"A Special Traffic Enforcement Officer has no power to issue citations for moving violations other than for a failure to obey lawful traffic direction and control devices."

They are expanding who can appoint and where they can enforce, all good things but I seriously wish they also expanded what they can enforce. The idea that only the police can enforce all criminal laws plus all traffic laws is just crazy.

We need to change the mindset in city hall from roads that are defined by just how many cars can go by per hour, to roads being public space and as public space have zero tolerance for bullies that threaten and hit those they don't like in "their" space.

Text of the bill:
To follow the progress and more info:
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5 Economic Myths About Bicycling

Biking in BaltimoreWe’re all rich, and poor, and freeloaders

By Elly Blue, Bicycling

y new book, Bikenomics: How Bicycling Can Save the Economy came out this week! During my research on the book, I ran up against a bunch of myths about people who ride bicycles. Like all good myths, these contained a kernel of truth. Likewise, they all miss the boat while trying to describe the reality of the pedal-powered economic revolution that’s quietly spreading across the US of A.

Myth 1: We’re rich
Myth 2: We’re poor
Myth 3: We’re cheapskates
Myth 4: We’re freeloaders
Myth 5: We just help ourselves
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Working from home, bicycle commuting on the rise in Baltimore

Biking in BaltimoreBy Ryan McDonald, Baltimore Business Journal

Fewer workers are commuting by car in Maryland’s urban areas, including Baltimore, according to a report by the Maryland PIRG Foundation.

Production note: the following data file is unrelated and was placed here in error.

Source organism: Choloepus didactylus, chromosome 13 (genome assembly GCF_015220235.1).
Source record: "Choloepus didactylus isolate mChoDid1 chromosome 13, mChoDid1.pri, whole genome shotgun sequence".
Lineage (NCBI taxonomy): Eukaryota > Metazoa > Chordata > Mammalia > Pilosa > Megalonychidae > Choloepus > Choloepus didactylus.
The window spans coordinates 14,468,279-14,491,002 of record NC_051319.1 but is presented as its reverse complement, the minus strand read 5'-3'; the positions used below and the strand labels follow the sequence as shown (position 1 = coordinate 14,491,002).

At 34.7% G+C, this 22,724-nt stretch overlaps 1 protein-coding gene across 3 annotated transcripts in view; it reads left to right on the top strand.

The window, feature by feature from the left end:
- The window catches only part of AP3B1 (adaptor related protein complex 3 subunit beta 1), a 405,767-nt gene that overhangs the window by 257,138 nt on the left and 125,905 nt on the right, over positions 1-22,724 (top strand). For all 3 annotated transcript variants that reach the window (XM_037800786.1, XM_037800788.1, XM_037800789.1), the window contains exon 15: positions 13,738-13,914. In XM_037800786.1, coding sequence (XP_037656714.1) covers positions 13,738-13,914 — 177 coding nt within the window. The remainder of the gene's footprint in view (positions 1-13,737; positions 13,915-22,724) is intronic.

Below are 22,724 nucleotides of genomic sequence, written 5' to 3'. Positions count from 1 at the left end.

Between 2006 and 2011, there was a 1.8 percent decrease in vehicle miles traveled per capita in Baltimore.

The steepest reduction in driving belongs to the younger workers. Americans between the ages of 16 and 34 reduced their average driving miles by more than 20 percent between 2001 and 2009.
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Biking in Baltimore[B' Spokes: I have not read the paper (requires registration) but what I speculate is road treatments designed solely to reduce motorist speed by a few mph are not effective in reducing crashes, Or I'll assert road treatments that alert drivers to bicyclists and pedestrians are effective.

I'll note I've seen a lot of studies over the years that just looked at motorists speed, hopefully we will start looking at things more comprehensively now.
-> According to an Oct. 15th TRB abstract of a report titled Quasi-Experimental Study of Traffic Calming Measures in New York City, “This paper provides a large-scale, rigorous evaluation of traffic calming projects in one U. S. city. The study area is New York City, which treated 391 streets with speed tables between 1996 and 2003. On the basis of crash frequencies for 5 years before treatment and 5 years after for treated streets and well-matched comparison streets, no evidence emerged that New York City's ambitious traffic calming program has led to a reduction in total crashes, pedestrian crashes, or injury crashes. This is in contrast to earlier, less carefully controlled evaluations that have reported significant reductions in crashes with traffic calming.” [Access to full report requires purchase]

from CenterLines, the e-newsletter of the National Center for Bicycling & Walking.
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Pedestrain space taking over the streets in Baltimore

Biking in Baltimore[B' Spokes: OK it's only temporary but still cool.]

There are a lot of holiday events on Charles Street this weekend and the restaurants and bars are usually packed. We helped some establishments in the 300 block of North Charles gain a little elbow room by creating temporary outdoor dining (with heaters). These spaces will be open all weekend for the Monument Lighting, Style Stroll, Christmas tree sales on Saturday, and Dollar or Less Days.

Via Downtown Partnership of Baltimore, Inc.
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Something Cool: A 'Hopscotch Crosswalk' In Baltimore

Biking in Baltimore[B' Spokes: Wait what? Something cool and ped friendly in Baltimore? And on NPR none the less. I think I'm going to faint. ;) ]
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Maryland should adopt the Idaho stop law.

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The state should support what kind of bicycle facilities?